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How to Create an 80s Gated Reverb

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This post is part of a series called Masterful Reverb: Everything You Need to Know.
Quick Tip: When Your Reverb is Too Wet... Duck!
How to Create the Reversed Reverb Effect

We've been spending a fair amount of time on reverb lately, with every author chiming in on a reverb related aspect of audio. I did a quick search on what we've been over these few years and interestingly, there haven't been any tutorials on how to create that 80s-ish gated reverb snare sound.

You might recognize this sound, and you might hate it, but the techniques and steps involved in creating are definitely something you should know how to do. It's the sound of Prince and Phil Collins, and although I might not have the exact replicas of their snare hits and beats, this is the technique they used to get their sounds. Even though I say it's an 80's sound, it can definitely be used in any genre that needs this sort of trick.

Step 1 – Put a Simple Beat Together

In the following example I've used a simple electronic beat and added a snare hit on a separate track so I can process it independently. You can't manipulate the snare only if it's a part of a loop, therefore the snare track is by itself.

It's not an awesome beat by any stretch of the imagination, but it'll do for the purposes of the tutorial.

Here are the two elements together, drier than the Sahara desert.

Pretty boring, but it'll do.

Step 2 – Route the Snare to an Aux

Once you have the snare track ready, send it via an aux send to an auxiliary bus. This is where we will do all of the processing, adding reverb and the gating. The aux send will actually be listening to the snare track via the side-chain.

Step 3 – Insert Reverb

Once the snare is feeding into the aux bus, insert a reverb. Any large hall type reverb will do. You actually want the reverb to sound really big, and cut through immediately. Don't worry too much about the long tail and decay of the reverb. We will cut that off in the side-chaining process.

I'm using Logic's Space Designer, and I went through a few of the larger reverb presets before I found a decent one. You'll definitely need to browse your reverbs to find one that works. Take the time to find the best one, because otherwise it can sound really unnatural.

Here's what we have after we've inserted our reverb:

As you can hear, that's one long reverb tail. We'll be fixing that in a minute. For the sake of consistency, I've sent our electronic loop to a separate bus with the same reverb, just to give it the same feeling of “space.” I'm not adding much, just enough to get it a little “wet.”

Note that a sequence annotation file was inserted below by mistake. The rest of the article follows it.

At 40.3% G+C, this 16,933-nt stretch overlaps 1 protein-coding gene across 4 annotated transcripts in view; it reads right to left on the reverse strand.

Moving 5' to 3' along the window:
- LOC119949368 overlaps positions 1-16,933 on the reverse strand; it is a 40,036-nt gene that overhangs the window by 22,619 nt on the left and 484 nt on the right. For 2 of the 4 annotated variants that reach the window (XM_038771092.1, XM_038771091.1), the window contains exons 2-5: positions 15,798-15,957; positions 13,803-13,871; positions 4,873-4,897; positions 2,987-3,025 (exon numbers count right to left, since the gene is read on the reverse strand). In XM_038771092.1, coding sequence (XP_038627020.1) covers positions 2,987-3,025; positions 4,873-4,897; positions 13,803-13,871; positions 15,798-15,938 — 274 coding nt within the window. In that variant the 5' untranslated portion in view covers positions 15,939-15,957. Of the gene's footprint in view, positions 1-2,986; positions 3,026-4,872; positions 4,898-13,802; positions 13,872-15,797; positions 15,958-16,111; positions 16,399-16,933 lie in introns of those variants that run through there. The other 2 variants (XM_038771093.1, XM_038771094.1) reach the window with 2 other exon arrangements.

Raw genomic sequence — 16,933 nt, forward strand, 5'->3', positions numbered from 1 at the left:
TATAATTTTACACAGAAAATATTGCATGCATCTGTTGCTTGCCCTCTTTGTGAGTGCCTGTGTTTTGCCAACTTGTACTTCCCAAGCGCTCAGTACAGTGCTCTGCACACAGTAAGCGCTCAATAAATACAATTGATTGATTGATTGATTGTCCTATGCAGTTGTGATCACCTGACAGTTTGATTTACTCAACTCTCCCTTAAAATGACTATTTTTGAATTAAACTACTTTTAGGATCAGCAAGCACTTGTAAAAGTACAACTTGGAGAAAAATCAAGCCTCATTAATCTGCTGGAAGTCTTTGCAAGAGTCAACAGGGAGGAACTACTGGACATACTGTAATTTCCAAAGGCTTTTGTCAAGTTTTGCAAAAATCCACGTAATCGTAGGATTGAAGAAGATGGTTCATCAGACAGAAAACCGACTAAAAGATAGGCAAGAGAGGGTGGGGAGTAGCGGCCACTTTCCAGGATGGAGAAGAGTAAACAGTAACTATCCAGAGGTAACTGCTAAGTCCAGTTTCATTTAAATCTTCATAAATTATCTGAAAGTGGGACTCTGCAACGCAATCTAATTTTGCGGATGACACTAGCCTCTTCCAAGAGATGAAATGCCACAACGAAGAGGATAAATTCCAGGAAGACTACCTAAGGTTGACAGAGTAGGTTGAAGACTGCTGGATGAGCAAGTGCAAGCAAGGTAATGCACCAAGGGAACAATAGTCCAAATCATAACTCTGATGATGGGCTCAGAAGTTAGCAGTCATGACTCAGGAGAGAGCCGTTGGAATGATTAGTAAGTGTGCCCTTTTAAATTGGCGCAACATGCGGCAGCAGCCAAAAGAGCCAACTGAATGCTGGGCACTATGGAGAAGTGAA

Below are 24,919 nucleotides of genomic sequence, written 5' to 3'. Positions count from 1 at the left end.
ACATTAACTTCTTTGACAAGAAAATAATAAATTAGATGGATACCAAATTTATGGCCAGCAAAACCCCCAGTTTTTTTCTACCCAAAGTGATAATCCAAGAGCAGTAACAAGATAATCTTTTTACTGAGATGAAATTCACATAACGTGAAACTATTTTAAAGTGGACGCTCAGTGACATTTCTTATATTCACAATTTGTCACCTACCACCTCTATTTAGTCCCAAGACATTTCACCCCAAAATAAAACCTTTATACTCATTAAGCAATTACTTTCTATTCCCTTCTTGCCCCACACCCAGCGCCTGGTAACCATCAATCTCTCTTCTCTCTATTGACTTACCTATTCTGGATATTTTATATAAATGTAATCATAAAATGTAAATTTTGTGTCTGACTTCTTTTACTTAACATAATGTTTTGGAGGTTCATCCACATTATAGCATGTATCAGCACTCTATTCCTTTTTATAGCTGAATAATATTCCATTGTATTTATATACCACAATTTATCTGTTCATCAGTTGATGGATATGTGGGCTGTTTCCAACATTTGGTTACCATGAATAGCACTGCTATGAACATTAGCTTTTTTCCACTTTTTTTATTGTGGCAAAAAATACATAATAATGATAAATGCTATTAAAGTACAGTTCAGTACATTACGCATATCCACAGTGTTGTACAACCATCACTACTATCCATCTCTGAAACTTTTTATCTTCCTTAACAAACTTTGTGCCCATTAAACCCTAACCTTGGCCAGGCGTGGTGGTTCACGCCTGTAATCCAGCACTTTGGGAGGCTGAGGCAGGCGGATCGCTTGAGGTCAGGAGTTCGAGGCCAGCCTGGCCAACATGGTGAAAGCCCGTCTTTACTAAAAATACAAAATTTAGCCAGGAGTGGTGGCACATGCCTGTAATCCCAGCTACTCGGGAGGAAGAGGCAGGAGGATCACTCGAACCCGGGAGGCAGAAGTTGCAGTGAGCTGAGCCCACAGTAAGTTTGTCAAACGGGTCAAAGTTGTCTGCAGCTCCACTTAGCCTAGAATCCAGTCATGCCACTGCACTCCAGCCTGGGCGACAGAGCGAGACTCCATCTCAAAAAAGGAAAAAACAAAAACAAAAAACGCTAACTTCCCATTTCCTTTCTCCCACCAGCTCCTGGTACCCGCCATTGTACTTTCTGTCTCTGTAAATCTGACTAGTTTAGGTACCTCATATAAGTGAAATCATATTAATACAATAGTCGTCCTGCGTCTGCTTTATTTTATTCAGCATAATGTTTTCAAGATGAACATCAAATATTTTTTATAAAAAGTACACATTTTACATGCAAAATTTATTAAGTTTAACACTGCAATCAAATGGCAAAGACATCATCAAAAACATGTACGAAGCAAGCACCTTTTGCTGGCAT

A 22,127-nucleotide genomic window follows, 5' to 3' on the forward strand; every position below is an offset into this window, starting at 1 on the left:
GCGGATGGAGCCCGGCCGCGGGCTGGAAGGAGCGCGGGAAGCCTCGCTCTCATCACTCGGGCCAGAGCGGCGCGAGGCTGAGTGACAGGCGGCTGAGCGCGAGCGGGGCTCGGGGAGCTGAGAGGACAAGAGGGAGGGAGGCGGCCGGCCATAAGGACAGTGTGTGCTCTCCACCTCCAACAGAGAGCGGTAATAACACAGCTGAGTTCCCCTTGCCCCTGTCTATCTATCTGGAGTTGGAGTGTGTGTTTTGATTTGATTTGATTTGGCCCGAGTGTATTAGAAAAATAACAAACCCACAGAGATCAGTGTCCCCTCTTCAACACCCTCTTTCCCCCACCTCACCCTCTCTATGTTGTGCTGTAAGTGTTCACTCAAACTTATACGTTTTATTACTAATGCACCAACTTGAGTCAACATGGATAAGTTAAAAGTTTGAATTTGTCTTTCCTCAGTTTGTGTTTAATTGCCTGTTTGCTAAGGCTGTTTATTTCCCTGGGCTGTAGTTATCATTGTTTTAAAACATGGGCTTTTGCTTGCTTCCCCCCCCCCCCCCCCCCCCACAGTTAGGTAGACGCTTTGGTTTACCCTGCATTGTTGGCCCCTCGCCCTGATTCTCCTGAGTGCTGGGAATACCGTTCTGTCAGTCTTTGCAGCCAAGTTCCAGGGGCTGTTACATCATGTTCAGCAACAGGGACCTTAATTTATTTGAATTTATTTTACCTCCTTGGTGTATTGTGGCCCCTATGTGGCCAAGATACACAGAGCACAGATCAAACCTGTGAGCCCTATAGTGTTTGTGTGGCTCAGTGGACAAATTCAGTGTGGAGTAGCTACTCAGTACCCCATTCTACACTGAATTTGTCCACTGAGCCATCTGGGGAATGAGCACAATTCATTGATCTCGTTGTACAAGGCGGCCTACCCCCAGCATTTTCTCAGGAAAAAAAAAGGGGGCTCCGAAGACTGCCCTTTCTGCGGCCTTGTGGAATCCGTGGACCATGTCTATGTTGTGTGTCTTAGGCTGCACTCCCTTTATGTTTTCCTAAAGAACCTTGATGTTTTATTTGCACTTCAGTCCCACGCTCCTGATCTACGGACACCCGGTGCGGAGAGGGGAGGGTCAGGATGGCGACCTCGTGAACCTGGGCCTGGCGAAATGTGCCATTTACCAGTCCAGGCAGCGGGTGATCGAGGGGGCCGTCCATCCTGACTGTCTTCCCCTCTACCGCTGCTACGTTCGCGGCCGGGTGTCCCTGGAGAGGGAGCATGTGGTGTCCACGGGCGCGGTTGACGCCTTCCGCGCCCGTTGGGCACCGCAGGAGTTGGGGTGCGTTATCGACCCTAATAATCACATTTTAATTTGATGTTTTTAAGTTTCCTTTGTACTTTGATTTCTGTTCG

Things are starting to drown in reverb, let's start cleaning up.

Step 4 – Insert Gate

After you've found a really nice reverb patch, insert a noise gate directly after the reverb on the auxiliary bus. This gate will now control the amount of reverb that's being let through, and you can use the attack, hold and decay parameters to control the shape of the reverb.

Start by pulling the threshold up until you can't hear the reverb anymore. You want the gate completely muting the reverb.

Step 5 – Side-chain Gate to Snare

Now that your gate is muting the reverb, it's time to side-chain the reverb to your snare track. Most gates have a side-chain capability. You simply select the side-chain and tell it to “listen” to the snare track.

Now, whenever the gate hears the snare sound, the gate opens and lets the reverb through. This is different than having the gate listen to the reverb because the gate is listening to the waveform of the snare hit, and not the reverb. Because the reverb can sound much large(with more volume) the gate reacts differently with the shorter, transient waveform of the snare hit.

For instance, listen to the two different sounds the gate makes with the same gate settings, but listening to different waveforms.

Regular, just listening to the reverb:

Gated reverb, side-chained to the snare:

Step 6 – Modify Gate Parameters

Now the fun part starts. Once the snare is side-chained to the reverb, you can use the gate to manipulate the amount of reverb you're letting through. In my example I'm using a fairly long attack time so the reverb almost feels like it's swelling in from the snare hit, giving it an inhaling sound. If you have the release fairly fast you can really hear the gate clamping down on the reverb, creating a kind of sucking sound.

The point here is to make the snare sound like it's breathing. You can't have the hold too fast because then the gate doesn't really open up enough. You need the hold parameter to be just long enough for the attack and release to do their thing.

Here's what I end up with. One could certainly fiddle around endlessly, and if you were using this particular effect in a mix you could also automate it so that the gated effect only happens every once in a while. Just to create interest and contrast to the regular beat, a la “God Shuffled His Feet” by the Crash Test Dummies.


There you have it. Not only is side-chaining your reverb like this useful for creating an out-of-date snare sound, but you can also use it to thicken up snares. Just use shorter reverbs and modify the gate parameters. It can give your snare an added thickness and depth without really making it sound overly “reverbed.”

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